14
   

The "NO Bailout" Act

 
 
littlek
 
Reply Tue 30 Sep, 2008 05:50 pm
A new economic plan came out today and takes a different tact to solving this crisis. One main premise is that the crisis isn't about banks so much as about credit - credit cards, mortgages, loans, etc. FInd the weak spots, shore up the assets there while banks fix it themselves.

http://www.investmentnews.com/apps/pbcs.dll/article?AID=/20080930/REG/809309958

What do you smart-than-I people think?
 
littlek
 
  2  
Reply Tue 30 Sep, 2008 06:00 pm
@littlek,
From http://www.swamppolitics.com/news/politics/blog/2008/09/bailout_alternative_offered_ho.html
Quote:
No BAILOUTS Act

Bringing Accounting, Increased Liquidity, Oversight and Upholding Taxpayer Security

1) Require the Securities and Exchange Commission (SEC) to require an economic value standard to measure the capital of financial institutions.

This bill will require SEC to implement a rule to suspend the application of fair value accounting standards to financial institutions, which marks assets to the market value, no matter the conditions of the market. When no meaningful market exists, as is the current market for mortgage backed securities, this standard requires institutions to value assets at fire-sale prices. This creates a capital shortfall on paper. Using the economic value standard as bank examines have traditionally done will immediately correct the capital shortfalls experienced by many institutions.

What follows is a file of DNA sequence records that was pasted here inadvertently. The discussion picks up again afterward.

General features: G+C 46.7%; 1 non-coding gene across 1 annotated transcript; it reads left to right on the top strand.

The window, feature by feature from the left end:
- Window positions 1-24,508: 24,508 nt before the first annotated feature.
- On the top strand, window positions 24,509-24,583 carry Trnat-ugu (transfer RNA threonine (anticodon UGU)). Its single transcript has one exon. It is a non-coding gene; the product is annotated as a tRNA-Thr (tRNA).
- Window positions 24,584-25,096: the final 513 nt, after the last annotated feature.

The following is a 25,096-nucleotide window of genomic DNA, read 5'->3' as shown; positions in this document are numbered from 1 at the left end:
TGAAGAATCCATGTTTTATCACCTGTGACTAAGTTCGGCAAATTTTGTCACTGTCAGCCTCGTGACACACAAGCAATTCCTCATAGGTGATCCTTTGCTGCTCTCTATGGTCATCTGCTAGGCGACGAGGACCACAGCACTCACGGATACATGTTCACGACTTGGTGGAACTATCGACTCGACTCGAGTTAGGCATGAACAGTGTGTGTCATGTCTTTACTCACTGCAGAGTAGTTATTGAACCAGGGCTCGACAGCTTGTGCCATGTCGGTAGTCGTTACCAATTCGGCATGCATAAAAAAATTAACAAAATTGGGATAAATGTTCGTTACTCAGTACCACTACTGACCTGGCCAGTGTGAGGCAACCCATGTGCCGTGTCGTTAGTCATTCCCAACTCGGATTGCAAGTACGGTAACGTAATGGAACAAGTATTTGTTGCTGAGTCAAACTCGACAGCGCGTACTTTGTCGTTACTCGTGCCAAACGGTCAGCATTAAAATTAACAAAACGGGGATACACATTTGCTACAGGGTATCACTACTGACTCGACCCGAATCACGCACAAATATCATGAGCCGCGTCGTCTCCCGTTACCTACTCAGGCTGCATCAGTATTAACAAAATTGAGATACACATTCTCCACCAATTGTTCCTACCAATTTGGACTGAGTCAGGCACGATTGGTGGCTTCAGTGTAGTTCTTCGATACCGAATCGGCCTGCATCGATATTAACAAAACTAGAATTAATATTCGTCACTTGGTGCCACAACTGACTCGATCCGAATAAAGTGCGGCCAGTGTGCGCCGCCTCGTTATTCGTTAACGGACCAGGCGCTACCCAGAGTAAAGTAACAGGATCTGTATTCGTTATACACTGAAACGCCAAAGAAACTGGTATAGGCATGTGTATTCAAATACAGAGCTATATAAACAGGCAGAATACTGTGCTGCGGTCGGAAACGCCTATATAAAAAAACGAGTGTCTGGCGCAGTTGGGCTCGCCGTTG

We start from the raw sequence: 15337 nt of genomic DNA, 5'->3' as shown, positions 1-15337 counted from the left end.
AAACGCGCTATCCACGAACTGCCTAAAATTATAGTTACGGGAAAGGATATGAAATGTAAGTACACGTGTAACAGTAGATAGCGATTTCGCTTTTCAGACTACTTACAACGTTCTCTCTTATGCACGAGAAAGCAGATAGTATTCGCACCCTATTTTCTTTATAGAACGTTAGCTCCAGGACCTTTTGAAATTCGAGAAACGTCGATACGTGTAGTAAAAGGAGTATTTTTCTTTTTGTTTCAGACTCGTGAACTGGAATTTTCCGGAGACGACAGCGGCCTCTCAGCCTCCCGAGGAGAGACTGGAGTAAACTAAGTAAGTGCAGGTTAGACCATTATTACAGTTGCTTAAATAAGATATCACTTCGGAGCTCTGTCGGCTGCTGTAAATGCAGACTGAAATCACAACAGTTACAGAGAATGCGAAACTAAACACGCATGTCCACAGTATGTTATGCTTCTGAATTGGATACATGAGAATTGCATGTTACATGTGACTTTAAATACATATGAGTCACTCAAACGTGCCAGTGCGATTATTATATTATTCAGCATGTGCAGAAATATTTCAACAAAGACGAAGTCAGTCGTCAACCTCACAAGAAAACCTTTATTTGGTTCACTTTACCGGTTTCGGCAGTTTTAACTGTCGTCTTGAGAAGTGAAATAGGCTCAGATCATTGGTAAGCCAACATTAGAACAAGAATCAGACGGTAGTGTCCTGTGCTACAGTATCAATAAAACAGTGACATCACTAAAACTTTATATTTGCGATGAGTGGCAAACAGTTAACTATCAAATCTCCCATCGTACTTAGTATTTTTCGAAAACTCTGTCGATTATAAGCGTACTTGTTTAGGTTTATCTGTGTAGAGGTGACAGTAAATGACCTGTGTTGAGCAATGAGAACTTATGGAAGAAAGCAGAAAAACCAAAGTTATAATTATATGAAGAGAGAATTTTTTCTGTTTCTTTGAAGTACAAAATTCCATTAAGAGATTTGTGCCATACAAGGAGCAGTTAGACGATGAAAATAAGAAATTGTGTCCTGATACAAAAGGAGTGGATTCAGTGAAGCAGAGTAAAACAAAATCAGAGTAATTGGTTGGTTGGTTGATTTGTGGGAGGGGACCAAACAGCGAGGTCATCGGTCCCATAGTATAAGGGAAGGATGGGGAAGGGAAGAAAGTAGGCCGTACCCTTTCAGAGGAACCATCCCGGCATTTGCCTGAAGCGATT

2) Require the Securities and Exchange Commission to restricting naked short sells permanently

This bill will require SEC to implement a rule that blocks naked selling, selling a stock short without first borrowing the shares or ensuring the shares can be borrowed. Such practices many times harm the companies represented in the sales and hurt their efforts to raise capital. There is no economic value produced by naked short sales, but significant negative effects.

3) Require the Securities and Exchange Commission to restore the up-tick rule permanently.

This bill will require SEC to implement a rule that blocks short sales without an up-tick in the market. On September 19, 2008, the SEC approved a temporary pause of short selling in financial companies "to protect the integrity and quality of the securities market and strengthen investor confidence." This rule prevents market crashes brought on by irrational short term market behavior.

3) Require the Securities and Exchange Commission to restore the up-tick rule permanently.